How BMW will turn cow dung into cars

 BMW South Africa's Rossyln plant receives first renewable energy from Bio2Watt Biogas plant. PHOTO: GEORGE J OOSTHUIZEN PHOTO:
BMW South Africa's Rossyln plant receives first renewable energy from Bio2Watt Biogas plant. PHOTO: GEORGE J OOSTHUIZEN PHOTO:

BMW’s car assembly plant in South Africa is doing its bit to help the German car maker edge towards a global target to supply all its production with renewable energy: It’s getting some of its power from cow manure.

The company has agreed to a 10-year deal to buy as much as 4.4 megawatts of electricity from a biogas plant about 80km from its factory northwest of Pretoria.

Surrounded by land where about 30 000
cattle graze, the operation runs off gas emitted by a fetid mixture of dung and organic waste, ranging from sour yogurt to discarded dog food.

The deal with Bio2Watt, the closely held company that operates the power plant, was struck to bring Munich-based BMW a step closer to its renewable target, according to its South African spokesperson, Diederik Reitsma.

When ramped up to full capacity, the biogas facility will represent 25% to 30% of the electricity consumption at BMW’s factory, said Reitsma.

“We are a big consumer, so that’s a lot,” he said.

“It’s waste no longer wasted.”

BMW already buys about 51% of its energy from renewable energy sources, according to the company.

In South Africa, the car maker might consider other clean-energy sources, including solar for the Rosslyn, Pretoria, factory, which was BMW’s first foreign plant when it was established locally in 1973.

The facility produces more than 60 000
3-Series sedans a year for local and export markets, and produced its 1 millionth vehicle in February.

For local food and waste companies, supplying the station is a convenient and environmentally friendly way to get rid of organic waste that the government is seeking to divert from landfills.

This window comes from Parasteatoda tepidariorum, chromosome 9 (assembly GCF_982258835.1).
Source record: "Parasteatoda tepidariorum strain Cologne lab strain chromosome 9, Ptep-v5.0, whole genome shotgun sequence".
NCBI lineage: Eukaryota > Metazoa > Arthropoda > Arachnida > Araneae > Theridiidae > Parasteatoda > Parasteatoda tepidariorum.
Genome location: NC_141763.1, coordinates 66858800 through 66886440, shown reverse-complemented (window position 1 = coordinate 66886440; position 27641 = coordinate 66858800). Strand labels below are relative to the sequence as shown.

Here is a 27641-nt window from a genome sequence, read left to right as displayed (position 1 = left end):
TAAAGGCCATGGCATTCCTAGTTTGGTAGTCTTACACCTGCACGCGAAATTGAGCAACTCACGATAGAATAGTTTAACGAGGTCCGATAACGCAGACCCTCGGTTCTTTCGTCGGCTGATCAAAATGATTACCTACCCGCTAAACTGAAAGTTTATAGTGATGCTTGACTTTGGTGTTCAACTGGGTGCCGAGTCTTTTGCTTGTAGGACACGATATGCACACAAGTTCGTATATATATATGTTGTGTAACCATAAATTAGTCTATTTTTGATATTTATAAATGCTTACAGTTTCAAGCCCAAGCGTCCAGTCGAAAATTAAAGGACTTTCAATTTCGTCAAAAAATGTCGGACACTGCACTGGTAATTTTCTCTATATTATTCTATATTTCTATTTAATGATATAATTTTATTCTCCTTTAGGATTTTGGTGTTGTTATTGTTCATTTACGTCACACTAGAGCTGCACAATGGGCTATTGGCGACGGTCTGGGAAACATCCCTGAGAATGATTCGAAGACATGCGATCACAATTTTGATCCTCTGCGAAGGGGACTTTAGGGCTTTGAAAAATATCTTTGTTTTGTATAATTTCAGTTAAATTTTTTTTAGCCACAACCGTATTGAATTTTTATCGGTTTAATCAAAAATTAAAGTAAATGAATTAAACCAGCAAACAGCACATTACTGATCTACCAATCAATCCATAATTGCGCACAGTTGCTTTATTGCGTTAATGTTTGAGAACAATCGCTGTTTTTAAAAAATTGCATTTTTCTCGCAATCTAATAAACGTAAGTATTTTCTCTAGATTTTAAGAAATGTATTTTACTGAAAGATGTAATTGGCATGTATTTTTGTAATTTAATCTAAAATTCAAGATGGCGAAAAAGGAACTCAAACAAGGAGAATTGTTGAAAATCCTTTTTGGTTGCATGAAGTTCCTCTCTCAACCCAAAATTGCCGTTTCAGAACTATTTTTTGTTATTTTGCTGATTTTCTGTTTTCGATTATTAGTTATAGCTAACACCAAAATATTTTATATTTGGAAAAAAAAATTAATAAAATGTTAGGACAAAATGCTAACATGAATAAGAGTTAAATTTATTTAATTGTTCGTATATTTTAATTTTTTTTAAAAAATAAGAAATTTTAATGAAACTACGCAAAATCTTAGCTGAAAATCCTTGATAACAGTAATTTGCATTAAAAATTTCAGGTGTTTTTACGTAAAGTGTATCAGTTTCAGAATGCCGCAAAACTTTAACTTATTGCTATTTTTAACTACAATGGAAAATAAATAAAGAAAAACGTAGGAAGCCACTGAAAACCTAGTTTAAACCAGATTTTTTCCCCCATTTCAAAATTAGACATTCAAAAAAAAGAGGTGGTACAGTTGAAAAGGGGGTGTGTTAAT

The plant also receives waste from several large food companies, according to Bio2Watt chief executive officer Sean Thomas.

“You are looking at about 500 tons of waste coming on to the site every day being processed at the plant,” said Thomas.

“A lot of the consultants, the waste companies, are knocking on the door.”

Fresh manure

At full production, the Bio2Watt plant will get daily manure deliveries – “as fresh as possible”, according to Thomas – of about 160 tons.

The site’s other primary feedstock is paper sludge from the local unit of US toilet paper maker Kimberly-Clark.

The rest is a hodgepodge of fruit and vegetable leftovers, fat from restaurants, abattoir waste, yogurt, dog food and expired carbonated drinks.

While BMW is buying power generated at the biogas plant, the energy will be fed into the local grid owned and operated by Eskom, which will then connect to the motor plant via the City of Tshwane’s electricity distribution network.

Tshwane will facilitate the billing process.

The reliance on the local power grid meant Bio2Watt could not guarantee security of energy supply to BMW if Eskom scheduled blackouts in the area, Thomas said.

Eskom, which supplies about 95% of the country’s electricity, imposed load shedding through winter this year as the utility carried out maintenance at its ageing plants after years of underinvestment.

And the stench?

After some time at the site, “you don’t smell it any more”, said Thomas, who visits the project at least once a week.

“The problem is if you go to a meeting. Afterwards, it’s in your clothes, it’s in everything,” he said. – Bloomberg


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